"Based on the occurrence of two cases of this rare infection in association with the same body of water and the unique features of the park, the ADH has asked the owner of Willow Springs to voluntarily close the water park to ensure the health and safety of the public," the health department said.
Willow Springs' website says its water is pH-balanced, chemically treated, chlorinated and routinely monitored by the health department.
The first symptoms of primary amoebic meningoencephalitis appear one to seven days after infection, including headache, fever, nausea, vomiting and a stiff neck, according to the CDC.
"Later symptoms include confusion, lack of attention to people and surroundings, loss of balance, seizures and hallucinations," the agency website says. "After the start of symptoms, the disease progresses rapidly and usually causes death within one to 12 days."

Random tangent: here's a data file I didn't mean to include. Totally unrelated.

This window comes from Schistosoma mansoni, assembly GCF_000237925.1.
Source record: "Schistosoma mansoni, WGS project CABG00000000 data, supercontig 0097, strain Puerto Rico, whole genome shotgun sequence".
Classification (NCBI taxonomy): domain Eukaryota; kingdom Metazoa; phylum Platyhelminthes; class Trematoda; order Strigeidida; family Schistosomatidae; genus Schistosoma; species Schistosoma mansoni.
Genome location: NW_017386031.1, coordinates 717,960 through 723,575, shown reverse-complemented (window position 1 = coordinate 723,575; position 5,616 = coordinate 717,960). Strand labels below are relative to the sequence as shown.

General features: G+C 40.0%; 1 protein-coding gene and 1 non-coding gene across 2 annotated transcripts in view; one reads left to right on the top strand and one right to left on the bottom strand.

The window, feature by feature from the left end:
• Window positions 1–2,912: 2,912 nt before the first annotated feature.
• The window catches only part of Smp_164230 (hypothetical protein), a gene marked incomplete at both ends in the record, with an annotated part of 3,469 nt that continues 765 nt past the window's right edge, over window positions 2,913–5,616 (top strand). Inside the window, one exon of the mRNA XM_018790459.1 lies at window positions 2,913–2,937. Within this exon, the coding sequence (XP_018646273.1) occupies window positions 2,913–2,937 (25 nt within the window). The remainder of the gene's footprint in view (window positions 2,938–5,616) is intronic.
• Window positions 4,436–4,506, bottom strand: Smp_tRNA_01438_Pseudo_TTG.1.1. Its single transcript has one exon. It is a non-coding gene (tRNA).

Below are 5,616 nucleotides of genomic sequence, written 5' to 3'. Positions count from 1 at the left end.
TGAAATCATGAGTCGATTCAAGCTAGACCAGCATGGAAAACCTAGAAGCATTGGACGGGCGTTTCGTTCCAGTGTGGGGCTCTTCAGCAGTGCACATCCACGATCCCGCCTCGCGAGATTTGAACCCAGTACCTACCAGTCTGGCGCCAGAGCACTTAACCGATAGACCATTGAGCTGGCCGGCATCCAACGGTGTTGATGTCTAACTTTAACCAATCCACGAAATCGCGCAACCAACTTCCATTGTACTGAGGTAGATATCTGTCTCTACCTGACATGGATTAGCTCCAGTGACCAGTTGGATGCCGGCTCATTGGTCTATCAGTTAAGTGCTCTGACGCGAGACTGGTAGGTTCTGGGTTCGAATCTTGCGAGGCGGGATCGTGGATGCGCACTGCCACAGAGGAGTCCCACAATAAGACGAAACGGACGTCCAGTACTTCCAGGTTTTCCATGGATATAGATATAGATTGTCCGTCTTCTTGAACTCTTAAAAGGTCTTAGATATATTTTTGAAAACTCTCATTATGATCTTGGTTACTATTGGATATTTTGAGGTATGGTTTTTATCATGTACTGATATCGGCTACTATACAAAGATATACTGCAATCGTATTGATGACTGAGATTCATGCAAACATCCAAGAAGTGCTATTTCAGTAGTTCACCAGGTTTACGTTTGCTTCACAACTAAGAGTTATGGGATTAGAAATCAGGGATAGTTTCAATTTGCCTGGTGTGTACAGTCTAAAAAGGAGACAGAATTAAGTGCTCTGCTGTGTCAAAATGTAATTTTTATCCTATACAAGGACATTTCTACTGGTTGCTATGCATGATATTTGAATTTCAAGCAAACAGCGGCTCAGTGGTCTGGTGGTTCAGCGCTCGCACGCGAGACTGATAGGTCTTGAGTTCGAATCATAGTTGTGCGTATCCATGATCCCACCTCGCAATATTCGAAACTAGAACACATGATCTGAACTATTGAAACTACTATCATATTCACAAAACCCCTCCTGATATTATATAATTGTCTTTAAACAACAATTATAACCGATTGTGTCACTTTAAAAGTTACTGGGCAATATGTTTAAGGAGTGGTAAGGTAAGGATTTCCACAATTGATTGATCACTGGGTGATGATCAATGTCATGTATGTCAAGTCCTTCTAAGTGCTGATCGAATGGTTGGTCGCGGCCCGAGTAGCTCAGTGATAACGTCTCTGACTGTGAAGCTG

Here are some tips from the CDC to help lower the risk of infection:
• Avoid swimming in freshwater when the water temperature is high and the water level is low.
• Hold your nose shut or use nose clips.
• Avoid stirring up the sediment while wading in shallow, warm freshwater areas.
• If you are irrigating, flushing or rinsing your sinuses (for example, by using a neti pot), use water that has been distilled or sterilized.